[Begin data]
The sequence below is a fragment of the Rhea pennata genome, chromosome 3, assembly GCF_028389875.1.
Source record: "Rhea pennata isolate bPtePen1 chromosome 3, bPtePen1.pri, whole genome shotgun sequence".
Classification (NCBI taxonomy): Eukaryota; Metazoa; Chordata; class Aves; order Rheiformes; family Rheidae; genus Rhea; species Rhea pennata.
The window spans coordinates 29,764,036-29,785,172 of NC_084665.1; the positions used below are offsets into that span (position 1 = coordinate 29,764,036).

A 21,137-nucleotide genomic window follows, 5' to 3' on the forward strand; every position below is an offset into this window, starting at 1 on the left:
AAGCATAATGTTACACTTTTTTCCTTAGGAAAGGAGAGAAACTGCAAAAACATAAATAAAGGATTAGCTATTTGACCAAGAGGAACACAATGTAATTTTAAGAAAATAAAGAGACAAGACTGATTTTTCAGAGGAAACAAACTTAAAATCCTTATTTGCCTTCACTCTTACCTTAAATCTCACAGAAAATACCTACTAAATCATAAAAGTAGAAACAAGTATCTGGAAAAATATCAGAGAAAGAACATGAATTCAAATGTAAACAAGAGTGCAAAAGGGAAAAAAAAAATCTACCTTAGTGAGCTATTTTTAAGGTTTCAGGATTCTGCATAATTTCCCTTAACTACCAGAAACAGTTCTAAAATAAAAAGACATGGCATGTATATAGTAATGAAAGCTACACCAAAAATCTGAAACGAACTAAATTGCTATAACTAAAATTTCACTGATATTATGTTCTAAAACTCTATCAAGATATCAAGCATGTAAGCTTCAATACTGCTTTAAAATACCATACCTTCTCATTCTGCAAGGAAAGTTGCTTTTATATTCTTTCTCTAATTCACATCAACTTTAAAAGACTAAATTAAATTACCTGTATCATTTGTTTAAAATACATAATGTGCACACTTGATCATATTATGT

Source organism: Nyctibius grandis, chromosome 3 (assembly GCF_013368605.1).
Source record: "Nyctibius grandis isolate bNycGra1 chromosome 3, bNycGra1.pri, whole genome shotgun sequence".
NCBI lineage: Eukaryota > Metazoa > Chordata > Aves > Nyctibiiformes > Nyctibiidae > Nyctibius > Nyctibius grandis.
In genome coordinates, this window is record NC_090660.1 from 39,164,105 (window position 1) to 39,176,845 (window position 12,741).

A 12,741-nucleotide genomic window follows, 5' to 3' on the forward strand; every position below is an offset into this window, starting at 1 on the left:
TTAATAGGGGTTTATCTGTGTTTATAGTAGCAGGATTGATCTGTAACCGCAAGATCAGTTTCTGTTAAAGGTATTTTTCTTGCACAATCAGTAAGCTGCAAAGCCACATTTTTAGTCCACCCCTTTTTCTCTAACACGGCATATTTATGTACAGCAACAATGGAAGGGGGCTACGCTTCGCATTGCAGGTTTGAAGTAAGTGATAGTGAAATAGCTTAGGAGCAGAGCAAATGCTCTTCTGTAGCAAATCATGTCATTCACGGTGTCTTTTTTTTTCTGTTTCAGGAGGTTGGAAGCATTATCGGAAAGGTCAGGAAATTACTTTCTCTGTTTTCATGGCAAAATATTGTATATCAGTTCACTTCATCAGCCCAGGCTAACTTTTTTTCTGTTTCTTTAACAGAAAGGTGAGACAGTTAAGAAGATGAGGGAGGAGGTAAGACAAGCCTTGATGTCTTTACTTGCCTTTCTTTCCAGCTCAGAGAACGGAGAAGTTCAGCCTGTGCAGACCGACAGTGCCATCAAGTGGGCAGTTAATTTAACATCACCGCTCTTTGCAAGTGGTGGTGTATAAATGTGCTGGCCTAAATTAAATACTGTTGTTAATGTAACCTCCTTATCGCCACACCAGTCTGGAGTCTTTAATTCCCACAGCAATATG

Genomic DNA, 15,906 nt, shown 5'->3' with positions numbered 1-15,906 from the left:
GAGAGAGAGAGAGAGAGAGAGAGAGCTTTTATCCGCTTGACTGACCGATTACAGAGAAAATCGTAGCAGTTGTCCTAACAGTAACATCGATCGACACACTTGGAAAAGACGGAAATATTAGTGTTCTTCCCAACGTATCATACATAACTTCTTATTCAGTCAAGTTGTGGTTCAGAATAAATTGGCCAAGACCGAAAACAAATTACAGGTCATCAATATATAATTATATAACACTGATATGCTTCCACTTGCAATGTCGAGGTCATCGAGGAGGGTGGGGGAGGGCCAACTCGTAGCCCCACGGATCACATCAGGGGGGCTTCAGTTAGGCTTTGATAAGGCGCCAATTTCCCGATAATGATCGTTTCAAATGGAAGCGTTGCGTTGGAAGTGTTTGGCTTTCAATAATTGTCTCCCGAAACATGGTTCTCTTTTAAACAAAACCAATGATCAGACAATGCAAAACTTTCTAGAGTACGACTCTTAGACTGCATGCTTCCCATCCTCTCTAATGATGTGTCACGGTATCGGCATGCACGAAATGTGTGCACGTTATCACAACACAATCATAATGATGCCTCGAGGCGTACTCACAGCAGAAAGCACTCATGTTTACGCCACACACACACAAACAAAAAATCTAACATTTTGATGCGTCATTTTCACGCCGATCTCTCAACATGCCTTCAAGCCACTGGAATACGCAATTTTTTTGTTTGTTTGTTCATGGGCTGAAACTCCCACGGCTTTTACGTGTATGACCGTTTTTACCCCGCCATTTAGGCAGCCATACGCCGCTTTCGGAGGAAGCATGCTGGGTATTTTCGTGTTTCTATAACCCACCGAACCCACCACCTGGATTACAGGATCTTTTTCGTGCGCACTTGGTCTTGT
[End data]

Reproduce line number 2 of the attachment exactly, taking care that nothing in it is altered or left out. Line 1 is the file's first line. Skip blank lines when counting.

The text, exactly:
Source record: "Rhea pennata isolate bPtePen1 chromosome 3, bPtePen1.pri, whole genome shotgun sequence".